ADA Requirements

ADA 2010 – Section 219 Requires entities to communicate effectively with people who have communication disabilities.

Title III – Public Places
• To ensure equally effective communication as persons without disabilities, receive information from, convey information to, the covered entity.

• Entity must provide auxiliary aids and services.

• Requires an Assistive Listening System (ALS). “…in spaces where communication is integral to the space and audible amplification is provided, the space shall have an ALS… & comply with Appendix L, ALS Performance Standards” ALS Receivers shall be provided for assistive listening.

Systems in each assembly area, minimum of two receivers provided shall be hearing aid compatible.

Why a Hearing Loop is the Best ALS Option
•A hearing loop turns hearing aids or cochlear implants into wireless loudspeakers that broadcast customized sound directly into the end users’ ears without the need for any additional equipment. Hearing loops are fully compliant with ADA without the use of any additional equipment.

•IR (infrared) RF (radio frequency) systems require a neck loop to connect to hearing aids or cochlear implants. WIFI and Bluetooth are not ADA compliant. WIFI is ubiquitous and Bluetooth is a one-to-one system.

•Other systems require the use of a neck loop which means: distributing, retrieving, maintenance, batteries and sanitation of the devices. There is some debate about the small chance of neck loops used with IR or RF systems interfering with pacemakers.

•Hearing loop technology is the preferred ALS endorsed by the AAA (American Academy of Audiology) and HLAA (Hearing Loss Association of America).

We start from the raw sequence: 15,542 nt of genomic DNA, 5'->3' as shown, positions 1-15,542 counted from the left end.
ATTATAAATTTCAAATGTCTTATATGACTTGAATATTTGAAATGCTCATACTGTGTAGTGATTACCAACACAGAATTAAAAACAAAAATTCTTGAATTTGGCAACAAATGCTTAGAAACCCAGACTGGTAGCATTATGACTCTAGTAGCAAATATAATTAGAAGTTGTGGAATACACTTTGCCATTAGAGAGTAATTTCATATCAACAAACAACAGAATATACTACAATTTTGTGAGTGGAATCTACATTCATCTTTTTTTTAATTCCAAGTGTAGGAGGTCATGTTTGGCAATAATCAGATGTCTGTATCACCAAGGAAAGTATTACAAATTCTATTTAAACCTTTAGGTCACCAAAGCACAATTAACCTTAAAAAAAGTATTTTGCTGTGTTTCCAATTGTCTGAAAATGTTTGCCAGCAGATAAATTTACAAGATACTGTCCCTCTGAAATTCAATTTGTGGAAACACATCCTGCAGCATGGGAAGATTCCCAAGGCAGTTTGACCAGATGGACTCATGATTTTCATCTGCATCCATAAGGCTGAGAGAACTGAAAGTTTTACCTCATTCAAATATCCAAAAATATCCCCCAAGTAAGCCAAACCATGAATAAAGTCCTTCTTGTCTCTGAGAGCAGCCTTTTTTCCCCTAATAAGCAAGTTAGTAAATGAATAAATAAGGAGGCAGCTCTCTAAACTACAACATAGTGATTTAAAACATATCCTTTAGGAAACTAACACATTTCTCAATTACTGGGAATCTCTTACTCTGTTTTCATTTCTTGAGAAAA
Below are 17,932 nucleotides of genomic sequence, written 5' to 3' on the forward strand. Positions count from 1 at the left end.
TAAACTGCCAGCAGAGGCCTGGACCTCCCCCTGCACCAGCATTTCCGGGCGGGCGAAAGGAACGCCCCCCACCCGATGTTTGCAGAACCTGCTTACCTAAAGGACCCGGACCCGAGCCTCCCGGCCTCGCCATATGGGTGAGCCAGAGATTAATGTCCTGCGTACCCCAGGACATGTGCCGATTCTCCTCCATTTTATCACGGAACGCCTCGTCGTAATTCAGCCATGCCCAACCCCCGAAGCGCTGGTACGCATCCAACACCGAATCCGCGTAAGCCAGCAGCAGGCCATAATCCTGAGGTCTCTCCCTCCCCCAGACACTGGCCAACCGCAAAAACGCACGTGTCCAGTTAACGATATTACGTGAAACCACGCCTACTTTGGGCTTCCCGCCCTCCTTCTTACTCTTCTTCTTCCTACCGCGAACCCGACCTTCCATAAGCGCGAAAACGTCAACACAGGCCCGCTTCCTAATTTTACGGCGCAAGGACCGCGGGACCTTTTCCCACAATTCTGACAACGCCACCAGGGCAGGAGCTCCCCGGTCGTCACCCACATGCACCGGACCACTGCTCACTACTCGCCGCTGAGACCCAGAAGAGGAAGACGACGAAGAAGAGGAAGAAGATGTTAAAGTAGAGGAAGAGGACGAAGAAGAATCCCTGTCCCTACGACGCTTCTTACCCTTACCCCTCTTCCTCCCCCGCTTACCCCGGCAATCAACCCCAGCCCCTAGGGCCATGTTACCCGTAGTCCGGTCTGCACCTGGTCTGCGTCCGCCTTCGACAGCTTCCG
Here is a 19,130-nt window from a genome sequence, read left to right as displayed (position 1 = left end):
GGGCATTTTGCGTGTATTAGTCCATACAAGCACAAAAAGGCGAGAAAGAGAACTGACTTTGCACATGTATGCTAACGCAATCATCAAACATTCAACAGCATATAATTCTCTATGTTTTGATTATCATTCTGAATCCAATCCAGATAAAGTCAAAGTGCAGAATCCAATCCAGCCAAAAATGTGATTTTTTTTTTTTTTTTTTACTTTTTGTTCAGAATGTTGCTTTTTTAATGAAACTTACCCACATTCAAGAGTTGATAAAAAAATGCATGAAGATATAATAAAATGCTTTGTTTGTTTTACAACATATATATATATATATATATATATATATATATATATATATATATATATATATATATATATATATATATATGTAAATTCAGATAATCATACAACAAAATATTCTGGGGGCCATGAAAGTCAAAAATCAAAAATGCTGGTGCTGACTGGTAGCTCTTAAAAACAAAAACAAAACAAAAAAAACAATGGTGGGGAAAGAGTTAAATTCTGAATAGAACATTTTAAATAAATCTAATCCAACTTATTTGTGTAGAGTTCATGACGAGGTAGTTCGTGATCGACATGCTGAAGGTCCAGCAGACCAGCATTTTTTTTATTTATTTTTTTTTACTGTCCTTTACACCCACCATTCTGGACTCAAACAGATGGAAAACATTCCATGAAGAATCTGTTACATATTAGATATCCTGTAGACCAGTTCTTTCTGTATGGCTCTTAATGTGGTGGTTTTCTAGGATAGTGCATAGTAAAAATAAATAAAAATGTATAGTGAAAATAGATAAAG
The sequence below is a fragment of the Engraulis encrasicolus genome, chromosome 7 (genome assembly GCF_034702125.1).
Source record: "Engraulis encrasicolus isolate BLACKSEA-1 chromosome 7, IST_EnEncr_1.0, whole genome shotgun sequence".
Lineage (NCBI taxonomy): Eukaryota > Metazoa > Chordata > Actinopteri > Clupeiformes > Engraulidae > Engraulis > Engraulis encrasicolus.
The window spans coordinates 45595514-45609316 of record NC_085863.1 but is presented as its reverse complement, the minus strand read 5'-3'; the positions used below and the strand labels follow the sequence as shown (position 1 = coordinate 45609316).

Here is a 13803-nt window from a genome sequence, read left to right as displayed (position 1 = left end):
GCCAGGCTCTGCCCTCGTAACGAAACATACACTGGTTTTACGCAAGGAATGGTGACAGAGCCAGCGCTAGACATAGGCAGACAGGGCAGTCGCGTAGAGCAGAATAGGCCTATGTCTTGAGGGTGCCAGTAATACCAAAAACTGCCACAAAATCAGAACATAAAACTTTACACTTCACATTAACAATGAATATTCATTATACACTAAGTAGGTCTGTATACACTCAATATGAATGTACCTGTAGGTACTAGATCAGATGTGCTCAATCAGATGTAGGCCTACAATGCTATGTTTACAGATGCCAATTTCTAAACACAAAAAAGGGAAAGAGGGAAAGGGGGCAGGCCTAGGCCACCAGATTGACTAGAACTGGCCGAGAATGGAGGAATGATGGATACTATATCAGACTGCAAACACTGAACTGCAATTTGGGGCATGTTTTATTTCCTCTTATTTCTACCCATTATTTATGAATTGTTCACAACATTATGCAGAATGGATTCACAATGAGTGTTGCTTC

•Hearing loops are the only ALS that have a sound quality standard IEC60118-4 for installations. The International Electrical Code is recognized worldwide.

•With a hearing loop, no one knows, except the listener, that they are connected to the hearing loop thereby the user maintains their privacy and dignity. People are reluctant to seek out the other types of ALS devices thus they are not often used.

•Initially hearing loops may appear to be more expensive but when you consider they can serve every seat in the house, hearing loops are much more cost effective than the others when comparing cost per user and the benefit of a satisfied patron Hearing loops are ready and working when the PA system is on, there’s nothing more to do.
ALS the Bottom Line
We are often asked ‘why should we install a hearing loop in our venue?'

Our first answer is that it is the ‘right thing to do’.  ALSs provides hearing assistance to over 40 million individuals with hearing loss. Studies show that hearing loops are the preferred ALS in public spaces providing communication access in classrooms, banquet rooms, auditoria, and meeting rooms. A hearing loop is the only technology that provides a crystal-clear audio signal, wirelessly and without latency directly to individuals requiring communication assistance and with a smile. Most installations are completed in a day and can be installed without disruption to venue programs.

Second, a well-designed and installed hearing loop improves the bottom line, it brings satisfied customers back and maintains a customer base. Additional benefits include possible tax credits as well as a tax deduction related to access improvements, and it avoids possible penalties for not complying with New York State (NYS) Uniform Building Code (building code) and American Disability Act (ADA) requirements.